In prison and you visited me …


‘It’s a biblical imperative,’ I said.  ‘That’s why churches care about prisons.’  The person to whom I had addressed such a random remark clearly decided that I had been captured by aliens

Still – I thought it was important to agree to attend the Prisoners’ Week Question Time in Glasgow this evening.  Two things always strike me about prisons.  The first is the extent to which one is unaware of them.  I had been living in Perth for a while before I realised that there is a simply enormous prison very close to the centre.  And the second is the remarkable humanity of the people who work in the prison service and in the organisations which are involved with prisoners and their families.

In an earlier life, I was a member of a Board of Visitors and found it a dispiriting experience.  I was glad to leave but retained an interest in the whole area.

So here are some scary thoughts from this evening’s discussion:

50% of families who visit a prisoner will travel between 5 and 12 hours to have a 30 minute visit

More children in Scotland will have a parent sent to prison this year than will have their parents divorce

The US spends more on prisons than on education

The Brompton Folding Bicycle and I are practising for next month’s ‘The Wave’ Climate Change Walk in Glasgow.  So we whizzed back up Buchanan Street as the workers were putting up the lights – straight onto the platform – to post a record time of 90 minutes back to Blogstead.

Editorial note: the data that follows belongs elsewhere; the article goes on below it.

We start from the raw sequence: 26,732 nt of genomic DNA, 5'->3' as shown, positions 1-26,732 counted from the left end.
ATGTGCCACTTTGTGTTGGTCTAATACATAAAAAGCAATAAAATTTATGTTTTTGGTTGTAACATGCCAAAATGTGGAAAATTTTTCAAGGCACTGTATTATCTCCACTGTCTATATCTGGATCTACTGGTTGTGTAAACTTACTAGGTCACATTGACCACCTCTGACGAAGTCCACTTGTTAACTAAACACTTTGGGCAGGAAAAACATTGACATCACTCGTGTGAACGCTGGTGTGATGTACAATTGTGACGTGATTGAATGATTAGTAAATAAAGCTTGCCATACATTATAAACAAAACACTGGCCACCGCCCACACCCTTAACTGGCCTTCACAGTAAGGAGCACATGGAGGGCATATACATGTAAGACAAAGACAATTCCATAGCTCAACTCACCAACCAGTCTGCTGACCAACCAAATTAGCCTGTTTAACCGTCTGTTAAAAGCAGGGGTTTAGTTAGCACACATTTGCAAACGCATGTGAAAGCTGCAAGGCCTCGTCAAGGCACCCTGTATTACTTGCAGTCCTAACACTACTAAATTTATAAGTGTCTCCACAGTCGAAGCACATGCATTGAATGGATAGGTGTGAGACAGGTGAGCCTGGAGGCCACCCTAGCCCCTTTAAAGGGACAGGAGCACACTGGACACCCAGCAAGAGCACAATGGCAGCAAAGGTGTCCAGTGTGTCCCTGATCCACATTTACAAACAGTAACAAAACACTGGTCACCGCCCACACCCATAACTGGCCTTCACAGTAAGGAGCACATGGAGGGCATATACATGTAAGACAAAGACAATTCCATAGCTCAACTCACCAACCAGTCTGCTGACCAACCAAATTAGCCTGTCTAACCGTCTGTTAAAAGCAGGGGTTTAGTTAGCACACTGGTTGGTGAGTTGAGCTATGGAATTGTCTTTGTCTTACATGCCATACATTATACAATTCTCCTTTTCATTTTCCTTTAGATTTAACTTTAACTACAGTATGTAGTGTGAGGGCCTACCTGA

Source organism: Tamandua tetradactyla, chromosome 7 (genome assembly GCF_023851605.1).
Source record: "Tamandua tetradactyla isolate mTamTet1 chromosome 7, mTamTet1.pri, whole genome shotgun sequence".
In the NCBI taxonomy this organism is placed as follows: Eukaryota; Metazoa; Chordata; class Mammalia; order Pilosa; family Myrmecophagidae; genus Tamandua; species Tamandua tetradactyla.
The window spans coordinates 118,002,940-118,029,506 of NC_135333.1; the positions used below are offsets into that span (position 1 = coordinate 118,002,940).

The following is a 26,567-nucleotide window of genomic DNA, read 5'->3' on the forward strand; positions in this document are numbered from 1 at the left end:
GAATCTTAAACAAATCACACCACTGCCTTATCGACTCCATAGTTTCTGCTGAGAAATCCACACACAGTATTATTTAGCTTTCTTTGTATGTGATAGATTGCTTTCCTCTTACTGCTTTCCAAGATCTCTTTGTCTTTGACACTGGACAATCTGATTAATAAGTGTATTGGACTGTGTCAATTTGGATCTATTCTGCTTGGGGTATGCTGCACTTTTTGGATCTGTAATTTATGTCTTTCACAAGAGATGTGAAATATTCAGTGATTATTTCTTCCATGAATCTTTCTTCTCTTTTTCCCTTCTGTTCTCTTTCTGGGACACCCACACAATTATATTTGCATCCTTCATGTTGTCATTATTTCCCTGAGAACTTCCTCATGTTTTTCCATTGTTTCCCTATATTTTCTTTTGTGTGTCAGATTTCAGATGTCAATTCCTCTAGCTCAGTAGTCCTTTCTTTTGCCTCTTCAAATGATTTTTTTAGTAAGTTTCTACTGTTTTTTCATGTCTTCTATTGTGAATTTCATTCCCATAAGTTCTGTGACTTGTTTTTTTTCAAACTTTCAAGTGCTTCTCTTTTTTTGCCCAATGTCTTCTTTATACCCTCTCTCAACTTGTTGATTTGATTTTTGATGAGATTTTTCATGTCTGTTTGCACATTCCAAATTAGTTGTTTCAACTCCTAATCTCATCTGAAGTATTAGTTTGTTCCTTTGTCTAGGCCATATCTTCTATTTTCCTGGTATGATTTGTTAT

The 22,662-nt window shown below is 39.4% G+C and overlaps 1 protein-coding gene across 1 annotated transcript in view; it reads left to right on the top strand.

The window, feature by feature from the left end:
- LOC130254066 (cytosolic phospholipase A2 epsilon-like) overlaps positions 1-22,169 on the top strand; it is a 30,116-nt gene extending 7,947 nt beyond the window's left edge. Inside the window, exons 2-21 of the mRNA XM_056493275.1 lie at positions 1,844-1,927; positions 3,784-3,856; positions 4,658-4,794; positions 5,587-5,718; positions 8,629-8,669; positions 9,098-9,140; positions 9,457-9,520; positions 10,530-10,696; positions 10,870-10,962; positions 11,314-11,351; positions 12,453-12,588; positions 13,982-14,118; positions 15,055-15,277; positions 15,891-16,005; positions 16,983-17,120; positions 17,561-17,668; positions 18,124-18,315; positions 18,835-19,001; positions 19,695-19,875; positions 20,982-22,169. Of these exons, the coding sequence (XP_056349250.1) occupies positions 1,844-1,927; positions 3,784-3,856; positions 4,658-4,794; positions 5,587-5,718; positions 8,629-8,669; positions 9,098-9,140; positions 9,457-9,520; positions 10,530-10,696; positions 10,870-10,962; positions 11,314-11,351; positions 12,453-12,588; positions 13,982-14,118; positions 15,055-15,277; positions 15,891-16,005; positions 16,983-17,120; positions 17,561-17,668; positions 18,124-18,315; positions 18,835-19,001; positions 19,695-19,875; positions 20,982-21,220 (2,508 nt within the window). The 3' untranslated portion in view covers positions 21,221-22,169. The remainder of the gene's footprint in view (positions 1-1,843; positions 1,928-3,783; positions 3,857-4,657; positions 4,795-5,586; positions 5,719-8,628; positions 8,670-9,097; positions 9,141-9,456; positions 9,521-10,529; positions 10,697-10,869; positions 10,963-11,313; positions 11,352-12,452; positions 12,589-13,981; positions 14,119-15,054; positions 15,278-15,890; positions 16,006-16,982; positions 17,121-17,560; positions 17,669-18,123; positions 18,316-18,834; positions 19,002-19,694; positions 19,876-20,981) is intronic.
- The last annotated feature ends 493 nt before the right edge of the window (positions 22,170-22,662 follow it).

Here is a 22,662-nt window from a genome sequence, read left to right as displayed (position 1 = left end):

Folding Enthronement

Just a quick [!] trip yesterday for the enthronement of my friend, Nigel Stock, as Bishop of St Edmundsbury and Ipswich. We go back to Cuddesdon training days when Tamsin the dog and +Brian of Edinburgh taught us theology and Archbishop Michael Ramsay lived in retirement at the top of the lane. It’s always interesting to see the C of E in full establishment cry at an event like this – and to know that, beneath the veneer, things are pretty much the same as they are everywhere else. ‘Quick’ meant that I arrived in Bury St Edmunds at 12.15 after an eight hour journey that involved car, plane, train and bus – home about 11.30 pm. But of course the highlight for me was the arrival of the Archdeacon of Canterbury on her Brompton Folding Bicycle. While she didn’t actually ride it in the procession, she had cycled from Victoria to King’s Cross and then across Bury St Edmunds to the Cathedral. Next comes the Folding Lambeth Conference? If you want to know more about the folding world view, visit the Folding Society’s website.